Monday, July 6, 2009

Photo Fun and Focusing on the Fourth and Final Term

Today we had a class meeting and discussed the schedule for productions, workshops and other activities that make up our final term of this amazing course at the RSAMD. We are all very excited! The first two weeks we will have an assortment of seminars with industry professionals that will prepare us for auditions and promoting ourselves as artists. The guests they have coming in are very impressive. No doubt we will gain a great deal from these sessions. After these first two weeks we will be resuming rehearsals with our professional playwrights in preparation for the platform productions of their new works at the end of term. Sprinkled in amongst these rehearsals, we will be visiting the International Festival and the Festival Fringe in Edinburgh to see some shows and participate in some workshops. The festivals are world famous and host hundreds of productions from all around the globe. There is a lot to look forward to in the coming months. I can’t wait!

As promised here are some photos from my recent trips to Paris, London, Edinburgh and a few more of good old Glasgow. Enjoy!

Paris- The underside of the Arc de Triomphe with the French flag waving proud. Situated opposite the Grand Louvre at the end of the famous boulevard Champs-Elysees, the arch was ordered to be built in 1806 by Napoleon I as a memorial to the Grande Armee and was completed in 1836. In 1920 the tomb of the Unknown Soldier was placed under the arch. We were fortunate to witness the nightly ceremony that tends the eternal flame which burns at the soldier’s grave.

Paris-Tour Eiffel built in 1889 for the Paris Universal Exposition it is an architectural feat and was meant to be temporary but has endured over the years becoming a useful structure for scientific experiments and breathtaking views of Paris. You can stand in line for a few hours to purchase tickets for an elevator that will take you to the top or you can skip the long lines and buy a cheaper ticket to walk up 700 steps to the second level and then catch the elevator the rest of the way up. What do you think we decided? Let’s just say we didn’t need to go to the gym that day.

Paris-The building of Notre-Dame began in 1163 and still isn’t finished as they never did get the spires on top of the two towers. It is one of the most famous cathedrals in the world and was made legendary by its fictional resident Quasimodo otherwise known as ‘The Hunchback of Notre-Dame’. The celebrated novel was written by Victor Hugo and published in 1831 and was later adapted into an animated musical feature film by Disney.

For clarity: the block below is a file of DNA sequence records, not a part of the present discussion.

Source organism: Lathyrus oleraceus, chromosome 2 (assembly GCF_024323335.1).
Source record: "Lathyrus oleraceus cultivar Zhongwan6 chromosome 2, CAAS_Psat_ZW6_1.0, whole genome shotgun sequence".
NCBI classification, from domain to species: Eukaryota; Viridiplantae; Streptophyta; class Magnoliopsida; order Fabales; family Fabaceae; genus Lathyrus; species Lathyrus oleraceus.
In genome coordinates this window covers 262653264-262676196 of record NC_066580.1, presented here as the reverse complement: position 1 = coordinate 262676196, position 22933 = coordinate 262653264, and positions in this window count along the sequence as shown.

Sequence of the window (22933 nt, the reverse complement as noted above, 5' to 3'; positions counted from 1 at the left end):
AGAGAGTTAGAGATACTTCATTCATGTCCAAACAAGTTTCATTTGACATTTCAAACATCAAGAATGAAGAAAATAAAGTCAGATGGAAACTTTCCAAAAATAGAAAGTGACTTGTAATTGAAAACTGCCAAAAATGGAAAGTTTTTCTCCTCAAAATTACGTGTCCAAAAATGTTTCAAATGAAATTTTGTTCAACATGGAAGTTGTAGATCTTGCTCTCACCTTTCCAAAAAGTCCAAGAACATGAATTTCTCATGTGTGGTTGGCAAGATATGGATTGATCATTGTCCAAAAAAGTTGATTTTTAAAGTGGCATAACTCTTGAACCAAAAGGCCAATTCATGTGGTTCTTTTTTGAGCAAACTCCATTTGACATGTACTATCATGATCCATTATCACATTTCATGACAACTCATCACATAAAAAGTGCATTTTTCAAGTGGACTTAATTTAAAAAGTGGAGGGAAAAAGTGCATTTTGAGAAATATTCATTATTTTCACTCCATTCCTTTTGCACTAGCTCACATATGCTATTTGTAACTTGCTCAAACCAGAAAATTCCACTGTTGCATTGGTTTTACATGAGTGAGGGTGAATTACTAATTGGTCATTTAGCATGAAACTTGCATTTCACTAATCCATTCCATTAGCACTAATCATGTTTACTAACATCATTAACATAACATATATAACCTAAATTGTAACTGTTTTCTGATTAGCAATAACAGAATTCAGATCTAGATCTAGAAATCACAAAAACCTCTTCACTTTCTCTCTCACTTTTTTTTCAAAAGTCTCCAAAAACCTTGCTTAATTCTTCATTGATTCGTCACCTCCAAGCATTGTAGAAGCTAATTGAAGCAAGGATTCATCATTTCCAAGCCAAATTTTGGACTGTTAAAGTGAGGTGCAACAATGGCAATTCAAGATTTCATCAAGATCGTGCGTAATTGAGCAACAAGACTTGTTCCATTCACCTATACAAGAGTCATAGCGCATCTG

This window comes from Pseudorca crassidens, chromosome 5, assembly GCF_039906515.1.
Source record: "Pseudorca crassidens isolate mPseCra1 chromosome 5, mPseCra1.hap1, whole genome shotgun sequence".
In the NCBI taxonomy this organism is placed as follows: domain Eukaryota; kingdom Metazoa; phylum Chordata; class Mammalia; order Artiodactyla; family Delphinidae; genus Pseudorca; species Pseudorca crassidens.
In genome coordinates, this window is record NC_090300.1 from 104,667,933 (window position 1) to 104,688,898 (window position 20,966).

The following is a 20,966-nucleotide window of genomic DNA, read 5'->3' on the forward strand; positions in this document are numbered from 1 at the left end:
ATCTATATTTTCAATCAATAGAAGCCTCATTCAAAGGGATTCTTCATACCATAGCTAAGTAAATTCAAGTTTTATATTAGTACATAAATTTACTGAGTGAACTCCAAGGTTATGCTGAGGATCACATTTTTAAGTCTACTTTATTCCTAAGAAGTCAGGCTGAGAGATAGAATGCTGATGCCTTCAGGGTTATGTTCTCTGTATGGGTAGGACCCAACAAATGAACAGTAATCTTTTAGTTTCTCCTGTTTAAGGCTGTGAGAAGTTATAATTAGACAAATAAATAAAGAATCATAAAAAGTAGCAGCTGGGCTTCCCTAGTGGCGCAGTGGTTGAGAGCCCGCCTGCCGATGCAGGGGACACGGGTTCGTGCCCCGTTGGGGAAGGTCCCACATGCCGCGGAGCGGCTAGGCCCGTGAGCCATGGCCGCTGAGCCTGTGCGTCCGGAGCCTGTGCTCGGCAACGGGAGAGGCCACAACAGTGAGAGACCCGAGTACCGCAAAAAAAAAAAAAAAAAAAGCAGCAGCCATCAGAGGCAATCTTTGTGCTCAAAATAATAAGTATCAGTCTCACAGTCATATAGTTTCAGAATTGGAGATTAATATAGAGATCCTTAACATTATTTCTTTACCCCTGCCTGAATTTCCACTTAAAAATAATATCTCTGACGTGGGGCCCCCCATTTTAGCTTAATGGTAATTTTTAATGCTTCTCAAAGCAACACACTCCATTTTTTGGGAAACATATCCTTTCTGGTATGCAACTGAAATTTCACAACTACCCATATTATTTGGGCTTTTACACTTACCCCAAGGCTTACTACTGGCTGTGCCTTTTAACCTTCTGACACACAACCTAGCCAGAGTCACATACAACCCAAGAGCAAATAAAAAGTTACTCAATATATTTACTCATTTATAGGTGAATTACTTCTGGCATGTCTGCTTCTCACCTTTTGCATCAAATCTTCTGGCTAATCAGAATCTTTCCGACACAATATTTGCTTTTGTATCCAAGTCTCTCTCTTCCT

Paris-This photo does nothing to faithfully express the incredible beauty of Sainte-Chapelle. Located within the walls of the Palais de Justice this masterpiece of Gothic architecture was built for Louis IX to house the relic of the crown of thorns (the one that was supposedly on Christ’s head at the crucifixion) which he purchased in Venice in 1239. There is an upper and lower chapel. The lower has a much shorter ceiling height than the upper which allows for good viewing of the magnificent gilded arches. Up a winding, narrow, stone staircase you’ll go only to arrive in the glory of the upper chapel. Jewel tones and gold cover what isn’t stained glass but this chapel is all about the stained glass. The stained glass will surround you and if the sun is shining, will bathe you in color. All while educating you with 618 square meters of 1134 scenes from the Bible.

London- Tower Bridge greeted us every time we came or went from our hotel in London. The most famous bridge in the U.K. was opened in 1894 but built in the Gothic style to coordinate with its neighbor, the Tower of London. The bridge opens to allow ships to pass and you can actually book a viewing of the bridge lift or for that special occasion, you can rent event space on the bridge!

London-Shakespeare’s Globe. I had to show Mom where I spent my amazing winter weeks! This is the interior of the theatre. We did the tour. Check out my earlier blogs for more on the Globe. Yea Globe!!